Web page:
What Companies are Doing to Keep Their Data SafeDecember 20, 2018
Article Written by Avery Phillips
A strong lock on the door used to be adequate to keep a company’s records safe. Not anymore! Now, with so much information being kept on computers, mobile devices and stored in the cloud, the job of keeping data safe in a corporate environment is more complicated than ever.
Cyberattacks are on the news frequently, and hackers are a real threat to every company with online access. You have a responsibility to your customers to keep their data safe, but you also store sensitive information about your employees. That too is in danger of being stolen and used for identity theft or worse.
As a corporate executive, it is your job to put into place all the security measures necessary to keep the company data safe. Some of the policies may not be popular with employees, but it will help to keep you and them safe from thieves and cybercriminals.
How to Tighten Up the Security of Your Network and Operations
Sometimes, keeping your network safe can feel like chasing a moving target with new threats popping up all over the place. However, implementing some basic safety precautions can make that job a little easier. Let your staff help guard the store by preventing them from taking actions that may put everything at risk.
First, limit computer usage in the office. Your IT department can block access to certain websites and keep employees away from dangerous viruses and malware. Have a policy in place for the staff’s usage of company equipment, including mobile devices, and make sure they understand it and why it is critical. Have them sign the policy agreement and store it with HR files. This way if they violate it, you will have some recourse.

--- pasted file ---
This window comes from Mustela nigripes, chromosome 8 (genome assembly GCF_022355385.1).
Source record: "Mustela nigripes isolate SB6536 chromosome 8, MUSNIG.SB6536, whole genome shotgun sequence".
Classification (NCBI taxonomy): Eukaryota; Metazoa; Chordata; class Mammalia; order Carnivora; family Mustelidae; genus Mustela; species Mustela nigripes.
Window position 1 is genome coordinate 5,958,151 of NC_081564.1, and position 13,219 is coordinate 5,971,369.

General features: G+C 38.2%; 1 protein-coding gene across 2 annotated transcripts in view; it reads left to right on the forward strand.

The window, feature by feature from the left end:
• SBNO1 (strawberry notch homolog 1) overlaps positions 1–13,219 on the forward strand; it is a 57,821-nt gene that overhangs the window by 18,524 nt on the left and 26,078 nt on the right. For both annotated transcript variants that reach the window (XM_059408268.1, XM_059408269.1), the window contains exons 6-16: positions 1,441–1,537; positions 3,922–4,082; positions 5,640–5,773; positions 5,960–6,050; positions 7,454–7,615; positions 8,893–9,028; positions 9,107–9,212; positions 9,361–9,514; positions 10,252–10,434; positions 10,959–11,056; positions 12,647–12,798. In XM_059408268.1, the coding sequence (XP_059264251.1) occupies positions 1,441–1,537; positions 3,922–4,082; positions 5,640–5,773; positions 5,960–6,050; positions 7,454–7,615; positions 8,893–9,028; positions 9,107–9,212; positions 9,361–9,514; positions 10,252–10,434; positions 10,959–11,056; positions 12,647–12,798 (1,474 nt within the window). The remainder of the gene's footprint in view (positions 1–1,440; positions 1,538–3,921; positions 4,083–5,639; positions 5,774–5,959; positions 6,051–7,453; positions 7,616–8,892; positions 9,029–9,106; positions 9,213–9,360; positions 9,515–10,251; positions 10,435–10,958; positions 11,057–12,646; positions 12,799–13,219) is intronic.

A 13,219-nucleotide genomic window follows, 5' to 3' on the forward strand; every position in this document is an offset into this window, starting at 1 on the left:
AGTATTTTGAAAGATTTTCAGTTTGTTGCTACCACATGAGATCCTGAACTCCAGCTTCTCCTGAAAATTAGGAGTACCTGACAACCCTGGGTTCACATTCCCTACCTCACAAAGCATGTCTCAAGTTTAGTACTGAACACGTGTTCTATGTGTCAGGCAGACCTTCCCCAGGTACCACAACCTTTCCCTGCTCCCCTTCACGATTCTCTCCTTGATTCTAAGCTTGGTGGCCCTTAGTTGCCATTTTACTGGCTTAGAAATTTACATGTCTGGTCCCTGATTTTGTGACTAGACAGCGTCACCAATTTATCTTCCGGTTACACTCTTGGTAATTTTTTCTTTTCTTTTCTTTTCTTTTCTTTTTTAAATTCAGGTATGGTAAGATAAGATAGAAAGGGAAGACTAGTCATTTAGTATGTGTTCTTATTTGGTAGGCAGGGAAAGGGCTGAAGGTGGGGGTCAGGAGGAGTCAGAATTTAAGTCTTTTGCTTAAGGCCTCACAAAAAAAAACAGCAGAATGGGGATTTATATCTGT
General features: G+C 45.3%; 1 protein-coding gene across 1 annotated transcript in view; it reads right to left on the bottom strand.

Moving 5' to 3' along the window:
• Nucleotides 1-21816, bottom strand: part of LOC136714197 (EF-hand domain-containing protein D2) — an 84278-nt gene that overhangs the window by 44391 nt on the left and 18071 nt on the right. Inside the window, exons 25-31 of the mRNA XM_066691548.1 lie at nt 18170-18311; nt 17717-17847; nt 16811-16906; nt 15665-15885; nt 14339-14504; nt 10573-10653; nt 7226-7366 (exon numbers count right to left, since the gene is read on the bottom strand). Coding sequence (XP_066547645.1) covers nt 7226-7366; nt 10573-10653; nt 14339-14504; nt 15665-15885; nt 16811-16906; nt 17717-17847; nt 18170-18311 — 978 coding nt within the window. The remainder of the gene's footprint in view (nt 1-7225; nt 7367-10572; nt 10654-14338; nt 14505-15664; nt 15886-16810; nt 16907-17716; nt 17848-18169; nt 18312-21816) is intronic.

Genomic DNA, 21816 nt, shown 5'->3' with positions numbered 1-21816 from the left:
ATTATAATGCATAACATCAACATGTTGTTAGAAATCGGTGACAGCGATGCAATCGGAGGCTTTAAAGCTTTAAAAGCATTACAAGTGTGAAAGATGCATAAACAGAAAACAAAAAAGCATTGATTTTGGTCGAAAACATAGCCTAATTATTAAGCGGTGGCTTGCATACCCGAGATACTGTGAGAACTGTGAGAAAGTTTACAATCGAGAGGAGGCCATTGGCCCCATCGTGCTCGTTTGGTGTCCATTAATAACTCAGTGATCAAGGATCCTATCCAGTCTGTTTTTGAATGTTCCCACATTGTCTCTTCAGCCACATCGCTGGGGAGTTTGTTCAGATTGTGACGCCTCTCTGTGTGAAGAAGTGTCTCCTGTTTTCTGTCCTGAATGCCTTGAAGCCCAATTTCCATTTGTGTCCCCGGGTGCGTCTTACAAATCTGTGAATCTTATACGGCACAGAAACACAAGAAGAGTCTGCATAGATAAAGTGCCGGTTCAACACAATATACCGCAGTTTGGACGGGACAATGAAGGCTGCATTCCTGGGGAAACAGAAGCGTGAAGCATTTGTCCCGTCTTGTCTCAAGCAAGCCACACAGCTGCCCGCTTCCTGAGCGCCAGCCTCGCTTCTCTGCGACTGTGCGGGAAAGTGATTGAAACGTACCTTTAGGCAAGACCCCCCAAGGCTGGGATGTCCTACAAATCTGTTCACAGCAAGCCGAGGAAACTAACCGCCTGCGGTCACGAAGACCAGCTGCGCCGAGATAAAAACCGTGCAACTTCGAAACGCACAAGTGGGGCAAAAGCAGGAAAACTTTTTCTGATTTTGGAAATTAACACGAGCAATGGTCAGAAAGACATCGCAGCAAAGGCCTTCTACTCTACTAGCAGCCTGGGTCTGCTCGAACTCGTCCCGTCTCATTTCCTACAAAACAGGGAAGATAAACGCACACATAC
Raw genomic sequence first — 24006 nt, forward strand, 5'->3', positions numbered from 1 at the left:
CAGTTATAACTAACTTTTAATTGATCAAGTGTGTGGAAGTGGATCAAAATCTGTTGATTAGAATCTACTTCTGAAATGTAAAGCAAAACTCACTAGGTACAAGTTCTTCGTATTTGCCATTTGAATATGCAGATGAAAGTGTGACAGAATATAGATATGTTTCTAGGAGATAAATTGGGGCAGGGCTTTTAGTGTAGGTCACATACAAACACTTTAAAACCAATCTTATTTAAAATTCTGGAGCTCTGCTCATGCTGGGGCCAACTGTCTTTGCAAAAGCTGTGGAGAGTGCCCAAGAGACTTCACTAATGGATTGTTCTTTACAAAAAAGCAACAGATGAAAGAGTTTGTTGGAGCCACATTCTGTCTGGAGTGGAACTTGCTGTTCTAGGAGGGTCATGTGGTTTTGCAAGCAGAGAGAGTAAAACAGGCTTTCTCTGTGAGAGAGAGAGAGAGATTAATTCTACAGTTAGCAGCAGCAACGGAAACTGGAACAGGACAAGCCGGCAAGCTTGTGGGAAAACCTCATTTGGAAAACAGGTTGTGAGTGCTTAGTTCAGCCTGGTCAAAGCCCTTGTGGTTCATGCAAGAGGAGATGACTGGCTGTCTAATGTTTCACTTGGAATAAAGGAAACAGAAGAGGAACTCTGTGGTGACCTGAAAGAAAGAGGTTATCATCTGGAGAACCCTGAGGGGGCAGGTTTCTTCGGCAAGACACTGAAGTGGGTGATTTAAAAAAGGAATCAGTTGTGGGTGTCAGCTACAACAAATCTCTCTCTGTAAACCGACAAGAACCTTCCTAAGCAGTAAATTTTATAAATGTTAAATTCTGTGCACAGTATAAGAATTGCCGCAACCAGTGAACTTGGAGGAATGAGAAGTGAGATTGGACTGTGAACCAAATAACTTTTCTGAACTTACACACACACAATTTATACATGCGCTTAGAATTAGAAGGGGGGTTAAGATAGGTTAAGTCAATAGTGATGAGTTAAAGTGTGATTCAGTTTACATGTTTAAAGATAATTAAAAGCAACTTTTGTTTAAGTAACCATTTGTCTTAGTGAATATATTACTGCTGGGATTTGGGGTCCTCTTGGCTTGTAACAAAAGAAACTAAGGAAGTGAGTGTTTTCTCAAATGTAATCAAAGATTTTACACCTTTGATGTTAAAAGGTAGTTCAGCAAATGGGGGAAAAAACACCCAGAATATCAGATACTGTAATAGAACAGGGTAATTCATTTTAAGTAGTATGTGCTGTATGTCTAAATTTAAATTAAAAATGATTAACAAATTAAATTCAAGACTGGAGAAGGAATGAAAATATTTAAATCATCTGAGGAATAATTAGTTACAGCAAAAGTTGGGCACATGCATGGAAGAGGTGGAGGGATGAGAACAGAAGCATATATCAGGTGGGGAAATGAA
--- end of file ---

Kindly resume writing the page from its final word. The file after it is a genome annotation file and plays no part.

If you take credit cards, you might want to consider upgrading to chip readers instead of magnetic strip processors. Install a heavy-duty alarm system that you can monitor remotely, especially if you store valuable inventory. Additionally, make sure all your computers and data are backed up regularly, and backups are stored in a remote location, in case of fire.
Cyber Security Controls are a Good Idea
When your organization reaches a certain level, you will most likely have an entire security team dedicated to monitoring, maintaining and securing your networks, hardware, and software. There is a significant danger in having this security team intermingled with regular staff. Often, the team’s tasks are inherently private and for "their eyes only." You don’t want to open up any doors for further risk; this is where a cybersecurity control room comes in handy.
Having a control room that segregates your cybersecurity team in one location that only they can access solves a big problem. Not only does it keep prying eyes away, but it also helps to consolidate all resources, digital assets, and systems in one place – making it easier for your team to keep things stable and do their job. A dedicated control room also helps prevent breaches from inside the company.
To provide this team with the utmost efficiency and comfort to sit for hours monitoring screens, outfit your control room with ergonomic furniture, easy access to hardware and devices, as well as comfortable lighting, heating, and air conditioning. You will want to vet your team thoroughly to ensure your cybersecurity team is experienced and trustworthy.
Technology Designed to Keep Your Data Safe